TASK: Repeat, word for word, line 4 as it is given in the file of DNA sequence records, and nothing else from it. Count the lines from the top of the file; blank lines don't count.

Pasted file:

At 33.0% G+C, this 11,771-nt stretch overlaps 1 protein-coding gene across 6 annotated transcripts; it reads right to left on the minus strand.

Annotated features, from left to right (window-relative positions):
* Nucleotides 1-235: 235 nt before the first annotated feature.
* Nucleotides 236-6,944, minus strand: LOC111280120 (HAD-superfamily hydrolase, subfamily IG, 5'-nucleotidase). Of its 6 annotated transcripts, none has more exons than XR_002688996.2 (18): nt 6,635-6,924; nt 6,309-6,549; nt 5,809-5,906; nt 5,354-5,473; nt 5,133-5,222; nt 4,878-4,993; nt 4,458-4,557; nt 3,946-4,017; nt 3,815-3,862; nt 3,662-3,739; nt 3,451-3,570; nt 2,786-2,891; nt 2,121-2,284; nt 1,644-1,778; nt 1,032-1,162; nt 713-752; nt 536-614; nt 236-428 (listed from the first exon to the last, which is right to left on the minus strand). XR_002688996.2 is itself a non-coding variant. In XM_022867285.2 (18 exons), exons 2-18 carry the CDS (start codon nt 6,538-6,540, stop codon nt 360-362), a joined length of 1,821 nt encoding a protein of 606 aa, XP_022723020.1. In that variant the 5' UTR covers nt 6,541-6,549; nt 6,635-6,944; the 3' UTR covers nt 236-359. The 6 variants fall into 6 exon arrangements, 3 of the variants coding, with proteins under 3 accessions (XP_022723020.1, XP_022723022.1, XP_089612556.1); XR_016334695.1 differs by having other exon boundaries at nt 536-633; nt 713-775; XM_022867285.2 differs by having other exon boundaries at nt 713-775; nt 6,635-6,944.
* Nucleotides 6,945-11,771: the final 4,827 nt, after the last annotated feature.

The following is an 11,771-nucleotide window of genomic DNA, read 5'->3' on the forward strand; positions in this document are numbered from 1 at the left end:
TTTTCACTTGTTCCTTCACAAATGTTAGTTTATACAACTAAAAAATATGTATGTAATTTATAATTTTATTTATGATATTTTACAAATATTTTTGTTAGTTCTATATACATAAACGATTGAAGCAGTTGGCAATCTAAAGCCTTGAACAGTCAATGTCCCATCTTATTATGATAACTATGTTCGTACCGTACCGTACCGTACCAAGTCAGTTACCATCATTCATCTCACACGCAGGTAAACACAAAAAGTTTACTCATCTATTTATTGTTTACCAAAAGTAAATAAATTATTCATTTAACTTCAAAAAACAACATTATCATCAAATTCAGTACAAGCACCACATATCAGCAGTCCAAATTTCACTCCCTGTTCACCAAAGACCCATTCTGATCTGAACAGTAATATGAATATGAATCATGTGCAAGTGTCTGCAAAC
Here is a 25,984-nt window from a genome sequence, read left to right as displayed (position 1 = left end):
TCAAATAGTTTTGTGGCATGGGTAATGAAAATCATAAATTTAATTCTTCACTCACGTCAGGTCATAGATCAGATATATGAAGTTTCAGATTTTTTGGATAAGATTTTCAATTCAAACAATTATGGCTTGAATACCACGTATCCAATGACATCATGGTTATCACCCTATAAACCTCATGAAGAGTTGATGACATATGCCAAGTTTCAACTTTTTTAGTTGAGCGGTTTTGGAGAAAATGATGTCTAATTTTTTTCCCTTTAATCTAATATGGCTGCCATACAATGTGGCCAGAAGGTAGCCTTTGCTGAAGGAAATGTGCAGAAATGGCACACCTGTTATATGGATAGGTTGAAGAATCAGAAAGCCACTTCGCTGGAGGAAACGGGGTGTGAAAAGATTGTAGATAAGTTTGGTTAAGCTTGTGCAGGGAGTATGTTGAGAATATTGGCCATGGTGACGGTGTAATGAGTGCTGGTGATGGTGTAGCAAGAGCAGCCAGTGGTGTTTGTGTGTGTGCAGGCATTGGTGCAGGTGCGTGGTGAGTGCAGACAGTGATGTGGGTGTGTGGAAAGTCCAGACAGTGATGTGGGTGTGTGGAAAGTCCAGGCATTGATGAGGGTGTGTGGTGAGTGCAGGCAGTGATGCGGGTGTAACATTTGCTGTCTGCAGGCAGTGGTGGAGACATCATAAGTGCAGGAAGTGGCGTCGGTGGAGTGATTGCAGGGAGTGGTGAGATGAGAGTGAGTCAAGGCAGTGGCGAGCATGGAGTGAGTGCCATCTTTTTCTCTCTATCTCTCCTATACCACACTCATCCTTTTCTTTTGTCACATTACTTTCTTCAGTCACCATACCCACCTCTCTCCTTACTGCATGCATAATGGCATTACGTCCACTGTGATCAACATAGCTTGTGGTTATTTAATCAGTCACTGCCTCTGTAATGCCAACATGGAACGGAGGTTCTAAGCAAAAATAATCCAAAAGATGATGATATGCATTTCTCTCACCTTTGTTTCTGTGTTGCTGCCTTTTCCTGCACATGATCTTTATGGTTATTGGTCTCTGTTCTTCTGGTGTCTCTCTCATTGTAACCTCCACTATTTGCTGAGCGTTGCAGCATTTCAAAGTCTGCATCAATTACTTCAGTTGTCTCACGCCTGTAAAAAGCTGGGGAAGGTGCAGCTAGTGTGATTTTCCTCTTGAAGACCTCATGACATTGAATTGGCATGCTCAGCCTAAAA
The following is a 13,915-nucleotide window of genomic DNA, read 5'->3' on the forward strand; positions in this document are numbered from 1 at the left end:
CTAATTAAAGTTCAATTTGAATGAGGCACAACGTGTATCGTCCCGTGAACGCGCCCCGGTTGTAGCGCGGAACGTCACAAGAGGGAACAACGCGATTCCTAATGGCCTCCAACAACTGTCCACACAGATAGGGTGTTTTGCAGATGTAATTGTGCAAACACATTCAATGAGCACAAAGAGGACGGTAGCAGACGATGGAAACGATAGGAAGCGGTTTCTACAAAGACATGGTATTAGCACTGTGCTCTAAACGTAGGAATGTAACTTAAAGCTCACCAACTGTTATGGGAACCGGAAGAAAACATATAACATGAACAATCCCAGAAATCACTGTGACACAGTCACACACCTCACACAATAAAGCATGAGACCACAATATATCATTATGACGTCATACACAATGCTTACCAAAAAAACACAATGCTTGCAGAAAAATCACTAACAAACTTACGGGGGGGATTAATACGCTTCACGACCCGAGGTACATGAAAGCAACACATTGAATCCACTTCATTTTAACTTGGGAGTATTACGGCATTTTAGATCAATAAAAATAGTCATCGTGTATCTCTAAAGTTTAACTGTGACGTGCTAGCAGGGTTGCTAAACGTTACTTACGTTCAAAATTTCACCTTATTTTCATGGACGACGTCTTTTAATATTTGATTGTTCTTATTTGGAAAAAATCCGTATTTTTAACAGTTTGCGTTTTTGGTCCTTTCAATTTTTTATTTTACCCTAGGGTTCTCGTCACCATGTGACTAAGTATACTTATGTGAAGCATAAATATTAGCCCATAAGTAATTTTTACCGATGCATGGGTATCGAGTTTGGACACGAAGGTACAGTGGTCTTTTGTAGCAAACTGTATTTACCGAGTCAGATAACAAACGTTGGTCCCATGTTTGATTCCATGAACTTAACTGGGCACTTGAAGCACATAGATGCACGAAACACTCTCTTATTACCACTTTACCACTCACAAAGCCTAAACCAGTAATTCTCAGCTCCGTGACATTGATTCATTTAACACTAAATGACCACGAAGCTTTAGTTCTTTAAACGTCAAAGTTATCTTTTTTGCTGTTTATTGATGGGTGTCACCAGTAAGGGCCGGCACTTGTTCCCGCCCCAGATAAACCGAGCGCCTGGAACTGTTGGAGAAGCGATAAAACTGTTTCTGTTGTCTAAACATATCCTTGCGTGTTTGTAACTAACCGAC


* Nucleotides 236-6,944, minus strand: LOC111280120 (HAD-superfamily hydrolase, subfamily IG, 5'-nucleotidase). Of its 6 annotated transcripts, none has more exons than XR_002688996.2 (18): nt 6,635-6,924; nt 6,309-6,549; nt 5,809-5,906; nt 5,354-5,473; nt 5,133-5,222; nt 4,878-4,993; nt 4,458-4,557; nt 3,946-4,017; nt 3,815-3,862; nt 3,662-3,739; nt 3,451-3,570; nt 2,786-2,891; nt 2,121-2,284; nt 1,644-1,778; nt 1,032-1,162; nt 713-752; nt 536-614; nt 236-428 (listed from the first exon to the last, which is right to left on the minus strand). XR_002688996.2 is itself a non-coding variant. In XM_022867285.2 (18 exons), exons 2-18 carry the CDS (start codon nt 6,538-6,540, stop codon nt 360-362), a joined length of 1,821 nt encoding a protein of 606 aa, XP_022723020.1. In that variant the 5' UTR covers nt 6,541-6,549; nt 6,635-6,944; the 3' UTR covers nt 236-359. The 6 variants fall into 6 exon arrangements, 3 of the variants coding, with proteins under 3 accessions (XP_022723020.1, XP_022723022.1, XP_089612556.1); XR_016334695.1 differs by having other exon boundaries at nt 536-633; nt 713-775; XM_022867285.2 differs by having other exon boundaries at nt 713-775; nt 6,635-6,944.